Tag metabolism

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Low GI is one of the buzzwords of the moment, and for excellent reason. Low GI foods that release energy slowly and sustainably, keeping glucose levels in your bloodstream steady, have indeed been shown to help regulate appetite and weight. High GI foods also tend to be the sugar and starch packed carbs which Go Lower avoids.

But the problem with buzzwords is that they tend to be seen in very simplistic terms, and Low GI needs a balanced approach rather than blind acceptance.

Fructose is a perfect example. The fact that this fruit sugar is ‘natural and ‘low GI’ leads many to believe it to be an ideal component of a healthy diet. However, a recent research paper on fructose by George A Bray, a specialist on obesity and metabolism (you can read it online here), highlights just how misguided this is, linking fructose to metabolic risks, obesity and gout.

Of course, fruit is still a great option, as the fructose is balanced with plenty of fibre and water. But it’s worth remembering that sugar is sugar, low GI or not, and carries with it many of the same health implications. My advice would be to avoid fructose wherever you can in its crystalline or liquid form – which often means you often have to check the label of foods for unwelcome hidden extras.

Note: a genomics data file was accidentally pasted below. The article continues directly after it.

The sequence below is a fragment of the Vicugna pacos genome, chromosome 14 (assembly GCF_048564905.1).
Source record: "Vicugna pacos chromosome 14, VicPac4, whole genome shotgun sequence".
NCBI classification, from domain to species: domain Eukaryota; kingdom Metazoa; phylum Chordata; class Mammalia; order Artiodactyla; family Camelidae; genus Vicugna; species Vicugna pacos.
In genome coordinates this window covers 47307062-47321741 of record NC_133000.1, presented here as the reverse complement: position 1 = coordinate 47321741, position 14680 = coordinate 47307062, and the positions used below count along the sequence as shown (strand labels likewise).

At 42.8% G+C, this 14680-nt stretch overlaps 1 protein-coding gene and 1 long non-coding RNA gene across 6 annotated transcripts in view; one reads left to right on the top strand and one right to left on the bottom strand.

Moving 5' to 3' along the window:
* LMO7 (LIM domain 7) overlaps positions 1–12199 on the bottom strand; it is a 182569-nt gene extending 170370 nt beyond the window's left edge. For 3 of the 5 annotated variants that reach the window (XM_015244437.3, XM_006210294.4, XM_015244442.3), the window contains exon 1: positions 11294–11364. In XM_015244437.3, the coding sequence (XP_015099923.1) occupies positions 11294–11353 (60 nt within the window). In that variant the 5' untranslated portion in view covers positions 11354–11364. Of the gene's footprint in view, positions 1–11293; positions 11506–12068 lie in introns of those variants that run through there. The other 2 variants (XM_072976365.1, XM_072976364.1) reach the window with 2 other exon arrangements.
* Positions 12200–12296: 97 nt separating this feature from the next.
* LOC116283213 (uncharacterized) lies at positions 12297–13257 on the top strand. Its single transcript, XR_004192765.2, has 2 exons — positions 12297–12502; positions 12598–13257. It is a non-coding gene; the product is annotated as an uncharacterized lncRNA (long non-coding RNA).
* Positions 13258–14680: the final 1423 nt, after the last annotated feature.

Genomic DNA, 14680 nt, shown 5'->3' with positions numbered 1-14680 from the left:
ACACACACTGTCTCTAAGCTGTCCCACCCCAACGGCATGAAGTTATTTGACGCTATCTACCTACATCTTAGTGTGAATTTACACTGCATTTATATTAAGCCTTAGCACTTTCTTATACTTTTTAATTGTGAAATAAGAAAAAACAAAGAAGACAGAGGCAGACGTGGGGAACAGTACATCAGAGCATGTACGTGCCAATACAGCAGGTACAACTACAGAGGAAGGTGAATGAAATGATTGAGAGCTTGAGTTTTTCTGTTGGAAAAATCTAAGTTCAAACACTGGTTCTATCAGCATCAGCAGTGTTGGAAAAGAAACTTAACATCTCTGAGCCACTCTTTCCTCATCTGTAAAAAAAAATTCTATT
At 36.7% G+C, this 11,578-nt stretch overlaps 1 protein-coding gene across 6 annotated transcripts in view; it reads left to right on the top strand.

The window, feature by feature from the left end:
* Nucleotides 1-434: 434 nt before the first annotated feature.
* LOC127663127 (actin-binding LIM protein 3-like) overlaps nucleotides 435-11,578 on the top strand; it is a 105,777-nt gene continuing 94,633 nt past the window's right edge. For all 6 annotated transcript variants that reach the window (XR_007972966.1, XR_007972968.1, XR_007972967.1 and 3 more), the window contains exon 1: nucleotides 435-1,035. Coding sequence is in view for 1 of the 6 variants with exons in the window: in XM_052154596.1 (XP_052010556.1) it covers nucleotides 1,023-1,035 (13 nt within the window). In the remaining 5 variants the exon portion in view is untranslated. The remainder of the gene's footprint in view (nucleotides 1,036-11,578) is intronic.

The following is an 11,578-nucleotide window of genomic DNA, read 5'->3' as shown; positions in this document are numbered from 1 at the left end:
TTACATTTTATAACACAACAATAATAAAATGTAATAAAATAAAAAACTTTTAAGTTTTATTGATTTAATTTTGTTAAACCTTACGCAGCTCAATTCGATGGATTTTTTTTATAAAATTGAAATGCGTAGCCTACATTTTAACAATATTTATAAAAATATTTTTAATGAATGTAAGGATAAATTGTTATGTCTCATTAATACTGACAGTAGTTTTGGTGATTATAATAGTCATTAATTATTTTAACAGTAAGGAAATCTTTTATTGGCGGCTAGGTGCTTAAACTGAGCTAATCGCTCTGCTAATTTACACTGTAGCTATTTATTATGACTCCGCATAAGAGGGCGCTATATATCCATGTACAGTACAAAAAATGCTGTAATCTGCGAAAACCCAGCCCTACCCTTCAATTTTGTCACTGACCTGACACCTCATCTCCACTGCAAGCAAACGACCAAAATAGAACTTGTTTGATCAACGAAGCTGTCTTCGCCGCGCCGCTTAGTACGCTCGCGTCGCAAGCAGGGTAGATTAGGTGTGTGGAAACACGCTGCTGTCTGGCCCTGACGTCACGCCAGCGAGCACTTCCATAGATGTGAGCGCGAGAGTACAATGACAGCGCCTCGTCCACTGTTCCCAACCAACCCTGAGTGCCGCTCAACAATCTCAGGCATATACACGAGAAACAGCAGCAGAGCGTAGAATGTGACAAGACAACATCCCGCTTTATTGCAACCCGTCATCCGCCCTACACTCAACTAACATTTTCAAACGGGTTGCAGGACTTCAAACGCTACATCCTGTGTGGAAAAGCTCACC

And don’t forget that every diet ‘rule’ should be taken with a pinch of salt!

9 October 2008

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Every day I’m lucky enough to speak face to face with a great variety of women and men about their health and diet problems, and each story is always fascinating in it’s own way.

One issue that seems to keep coming up is the problem of age and weight loss. As someone who is now definitely middle aged, I know as well as anyone how our bodies change and how frustrating it can be! What worked fine in our twenties suddenly seems to make us pile on the pounds later in life. A classic complaint I hear is from women who lost several stone on Weight Watchers or a similar calorie counting scheme a couple of decades ago, but now find that it just won’t work to shift their middle-aged spread.

Now, I do know two scientific certainties about age: both our metabolic rate and our levels of human growth hormone decrease. When you restrict calories in your youth, the higher metabolic rate combined with the active human growth hormone means that you can lose those extra pounds by just eating a little less. But for us oldies, the reduction in calories needs to be very dramatic to have much impact – our bodies sensibly adjust their metabolic rate to make the most of the reduced calories.

You might have some success if you team eating less with a very rigorous exercise routine, but of course age also makes this more difficult as our mobility and flexibility decrease. So shifting the emphasis from restricting calories to eating in a different way altogether is the one way to ensure a really bright, long future. I’ve been Going Lower as I get older – and I’ve never felt so young.

26 September 2008

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